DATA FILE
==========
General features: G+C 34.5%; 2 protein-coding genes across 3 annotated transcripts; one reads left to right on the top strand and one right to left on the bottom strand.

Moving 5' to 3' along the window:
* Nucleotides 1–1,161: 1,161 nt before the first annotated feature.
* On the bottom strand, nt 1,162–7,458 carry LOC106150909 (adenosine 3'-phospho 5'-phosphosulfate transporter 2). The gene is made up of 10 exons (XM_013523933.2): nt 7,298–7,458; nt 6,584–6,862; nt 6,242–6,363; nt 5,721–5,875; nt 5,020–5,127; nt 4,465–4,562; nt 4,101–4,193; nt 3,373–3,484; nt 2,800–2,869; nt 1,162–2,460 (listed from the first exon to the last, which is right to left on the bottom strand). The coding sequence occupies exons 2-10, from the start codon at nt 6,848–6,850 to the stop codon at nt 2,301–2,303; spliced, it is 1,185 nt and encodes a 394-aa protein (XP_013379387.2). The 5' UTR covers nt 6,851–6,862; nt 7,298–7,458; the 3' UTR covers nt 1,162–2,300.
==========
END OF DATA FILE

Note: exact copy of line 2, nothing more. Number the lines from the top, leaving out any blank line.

Moving 5' to 3' along the window: